All the three-pack mesh systems I tested— Netgear NTGR -1.46% Orbi, Eero, Plume, Samsung SmartThings Wifi, Linksys Velop and Google Wifi—conquered the challenge and covered my top floor in that sweet, sweet fast Wi-Fi. The Netgear and the Eero, however, excelled above the rest, registering the strongest signal with a Wi-Fi analytics tool and repeatedly notching the highest upload and download speeds. (Picture me in an empty bathtub running speed and signal tests. Now picture that for six different routers. Only for you, dear reader.)
As you move through your home, your phone, laptop, smart speaker and other gadgets should connect to the closest access point. The handoff depends on various factors, including the wireless technology in our gadgets and in the router, says Tim Higgins, managing editor of router-review site SmallNetBuilder.
On the Eero and Netgear networks, my iPhone and laptop switched over to the closest access point quicker than when they were connected to other networks. Eero Chief Executive Nick Weaver says the company works with some of the most popular device makers to optimize this handoff. You can see which access point you’re connected to in the router’s app but can’t manually connect to a particular one.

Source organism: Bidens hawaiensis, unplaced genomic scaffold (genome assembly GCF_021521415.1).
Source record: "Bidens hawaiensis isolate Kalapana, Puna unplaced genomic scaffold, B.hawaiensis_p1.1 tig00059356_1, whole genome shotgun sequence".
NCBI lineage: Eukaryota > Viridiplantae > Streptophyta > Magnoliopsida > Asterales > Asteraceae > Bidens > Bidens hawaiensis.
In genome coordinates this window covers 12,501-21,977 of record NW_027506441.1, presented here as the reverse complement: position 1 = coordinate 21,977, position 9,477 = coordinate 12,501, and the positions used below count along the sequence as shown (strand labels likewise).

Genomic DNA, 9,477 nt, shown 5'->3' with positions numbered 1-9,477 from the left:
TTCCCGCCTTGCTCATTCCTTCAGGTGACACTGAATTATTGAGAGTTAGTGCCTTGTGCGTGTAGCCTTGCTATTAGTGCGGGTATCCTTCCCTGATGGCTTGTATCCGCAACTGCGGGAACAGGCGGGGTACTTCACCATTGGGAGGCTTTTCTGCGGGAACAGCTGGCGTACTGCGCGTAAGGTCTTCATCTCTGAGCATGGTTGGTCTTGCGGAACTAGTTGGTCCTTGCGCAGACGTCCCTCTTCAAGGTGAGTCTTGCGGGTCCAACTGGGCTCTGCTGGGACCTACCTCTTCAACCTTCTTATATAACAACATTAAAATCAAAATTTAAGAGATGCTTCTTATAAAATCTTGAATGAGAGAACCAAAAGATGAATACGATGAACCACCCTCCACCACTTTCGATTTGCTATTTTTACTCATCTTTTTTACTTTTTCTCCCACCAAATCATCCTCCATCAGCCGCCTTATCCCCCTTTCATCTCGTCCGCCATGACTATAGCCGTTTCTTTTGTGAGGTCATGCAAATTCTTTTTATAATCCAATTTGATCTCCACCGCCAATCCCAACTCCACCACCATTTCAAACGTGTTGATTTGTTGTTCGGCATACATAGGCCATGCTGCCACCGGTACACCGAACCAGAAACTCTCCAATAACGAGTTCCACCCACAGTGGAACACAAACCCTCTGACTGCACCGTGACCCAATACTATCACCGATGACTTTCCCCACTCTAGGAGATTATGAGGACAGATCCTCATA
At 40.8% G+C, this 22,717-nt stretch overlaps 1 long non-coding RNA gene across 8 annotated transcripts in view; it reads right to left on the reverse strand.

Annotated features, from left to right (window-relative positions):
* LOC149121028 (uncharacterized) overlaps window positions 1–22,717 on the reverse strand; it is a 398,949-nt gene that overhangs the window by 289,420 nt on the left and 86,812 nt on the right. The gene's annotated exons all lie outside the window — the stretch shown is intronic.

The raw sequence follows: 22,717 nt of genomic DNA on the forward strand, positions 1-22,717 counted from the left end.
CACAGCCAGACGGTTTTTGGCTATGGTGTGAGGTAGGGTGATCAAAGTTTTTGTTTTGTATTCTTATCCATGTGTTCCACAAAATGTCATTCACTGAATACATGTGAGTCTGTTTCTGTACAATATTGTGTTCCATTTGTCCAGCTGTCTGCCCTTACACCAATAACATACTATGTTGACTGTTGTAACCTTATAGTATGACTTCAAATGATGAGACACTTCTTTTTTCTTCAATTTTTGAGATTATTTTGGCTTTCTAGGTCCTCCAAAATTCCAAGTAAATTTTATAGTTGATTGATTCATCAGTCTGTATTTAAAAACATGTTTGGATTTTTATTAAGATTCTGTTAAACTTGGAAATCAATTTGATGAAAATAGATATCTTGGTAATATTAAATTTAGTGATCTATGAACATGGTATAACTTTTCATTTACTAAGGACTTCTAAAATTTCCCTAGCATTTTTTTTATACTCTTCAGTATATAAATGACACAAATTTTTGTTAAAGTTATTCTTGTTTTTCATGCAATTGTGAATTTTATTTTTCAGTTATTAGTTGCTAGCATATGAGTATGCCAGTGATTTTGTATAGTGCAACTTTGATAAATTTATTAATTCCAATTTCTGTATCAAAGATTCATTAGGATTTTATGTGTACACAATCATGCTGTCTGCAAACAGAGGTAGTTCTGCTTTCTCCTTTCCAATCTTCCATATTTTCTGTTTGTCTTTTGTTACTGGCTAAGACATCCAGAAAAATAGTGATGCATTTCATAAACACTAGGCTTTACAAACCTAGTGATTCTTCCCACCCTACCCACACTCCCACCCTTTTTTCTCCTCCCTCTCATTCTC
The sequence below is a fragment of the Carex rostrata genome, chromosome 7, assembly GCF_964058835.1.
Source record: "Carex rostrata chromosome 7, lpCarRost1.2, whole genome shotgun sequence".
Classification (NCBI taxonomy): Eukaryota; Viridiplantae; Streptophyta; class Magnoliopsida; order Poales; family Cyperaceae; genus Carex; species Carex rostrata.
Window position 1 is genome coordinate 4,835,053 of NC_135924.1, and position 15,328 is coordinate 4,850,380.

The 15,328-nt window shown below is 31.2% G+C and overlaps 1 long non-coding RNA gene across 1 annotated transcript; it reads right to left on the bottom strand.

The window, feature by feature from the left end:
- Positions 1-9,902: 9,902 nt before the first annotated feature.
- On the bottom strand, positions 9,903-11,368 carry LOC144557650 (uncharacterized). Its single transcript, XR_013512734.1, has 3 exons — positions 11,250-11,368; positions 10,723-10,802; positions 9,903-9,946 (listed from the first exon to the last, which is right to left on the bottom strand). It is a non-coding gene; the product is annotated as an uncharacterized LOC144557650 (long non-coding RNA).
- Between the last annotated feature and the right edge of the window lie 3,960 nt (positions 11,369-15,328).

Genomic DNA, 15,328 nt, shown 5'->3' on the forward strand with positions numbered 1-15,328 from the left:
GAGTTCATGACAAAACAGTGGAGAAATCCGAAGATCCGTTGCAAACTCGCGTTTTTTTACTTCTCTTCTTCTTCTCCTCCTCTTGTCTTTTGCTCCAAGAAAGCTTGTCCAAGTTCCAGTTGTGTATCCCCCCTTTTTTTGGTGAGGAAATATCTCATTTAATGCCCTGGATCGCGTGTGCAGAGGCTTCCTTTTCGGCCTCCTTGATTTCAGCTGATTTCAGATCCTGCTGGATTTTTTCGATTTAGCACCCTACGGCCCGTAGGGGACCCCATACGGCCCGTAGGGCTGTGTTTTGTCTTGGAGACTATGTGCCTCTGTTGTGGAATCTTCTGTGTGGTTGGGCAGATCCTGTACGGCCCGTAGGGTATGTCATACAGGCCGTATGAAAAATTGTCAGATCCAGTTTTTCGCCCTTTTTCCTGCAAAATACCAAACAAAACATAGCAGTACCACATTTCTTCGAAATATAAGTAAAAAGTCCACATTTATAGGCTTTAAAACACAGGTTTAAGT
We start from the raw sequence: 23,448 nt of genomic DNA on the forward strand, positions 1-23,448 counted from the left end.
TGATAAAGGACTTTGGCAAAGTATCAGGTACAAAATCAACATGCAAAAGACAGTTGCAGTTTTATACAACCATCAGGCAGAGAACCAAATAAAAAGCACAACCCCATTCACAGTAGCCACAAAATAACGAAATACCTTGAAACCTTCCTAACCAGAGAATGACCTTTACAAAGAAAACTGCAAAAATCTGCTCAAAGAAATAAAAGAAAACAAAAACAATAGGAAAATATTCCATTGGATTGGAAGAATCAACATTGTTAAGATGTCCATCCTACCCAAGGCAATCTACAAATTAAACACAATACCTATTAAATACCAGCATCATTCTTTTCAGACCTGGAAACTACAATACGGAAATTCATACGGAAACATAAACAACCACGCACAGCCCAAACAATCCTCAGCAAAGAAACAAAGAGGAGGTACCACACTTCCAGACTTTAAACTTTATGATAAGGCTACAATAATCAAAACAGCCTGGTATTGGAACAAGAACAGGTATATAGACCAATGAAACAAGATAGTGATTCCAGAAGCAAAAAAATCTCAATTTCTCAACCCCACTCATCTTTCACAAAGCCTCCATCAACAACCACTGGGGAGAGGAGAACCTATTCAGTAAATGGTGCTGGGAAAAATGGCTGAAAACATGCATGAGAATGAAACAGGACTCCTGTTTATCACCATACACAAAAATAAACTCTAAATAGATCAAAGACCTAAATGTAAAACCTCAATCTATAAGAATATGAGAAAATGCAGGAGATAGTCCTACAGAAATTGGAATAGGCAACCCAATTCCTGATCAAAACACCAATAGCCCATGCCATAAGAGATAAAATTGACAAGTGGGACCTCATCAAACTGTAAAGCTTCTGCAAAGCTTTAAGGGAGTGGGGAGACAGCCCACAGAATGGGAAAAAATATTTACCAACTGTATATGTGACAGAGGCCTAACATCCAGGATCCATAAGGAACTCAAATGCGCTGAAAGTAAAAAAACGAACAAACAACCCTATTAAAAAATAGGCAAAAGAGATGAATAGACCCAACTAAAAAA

The Wi-Fi Software to use in House
Years ago, you set up and managed your router through some ancient-looking web interface. Adding a Wi-Fi extender—a secondary access point that is the ancestor to those we’re talking about now—required a degree in electrical engineering. Now, all of these mesh router systems come with simple apps. After a painless setup, they let you see what devices are connected to the network, turn off access for certain devices and turn on parental controls and guest network access.
Mesh network apps, from left to right: Netgear, Eero and Plume. The apps can tell you which devices connect with which access points on the network
Of my top picks—the Eero and Netgear Orbi—Eero’s iPhone and Android app impressed me most. It’s cleanly designed, easy to navigate and responsive. Netgear’s apps provide similar information and tools, but in a less flattering interface.
Plume’s super-cool app and behind-the-scenes software deserve honorable mention. They offer a glimpse of where routers are headed. After testing Plume a few days, I unplugged it. I soon got an email from Daniela, a Plume customer-service rep, asking if everything was OK.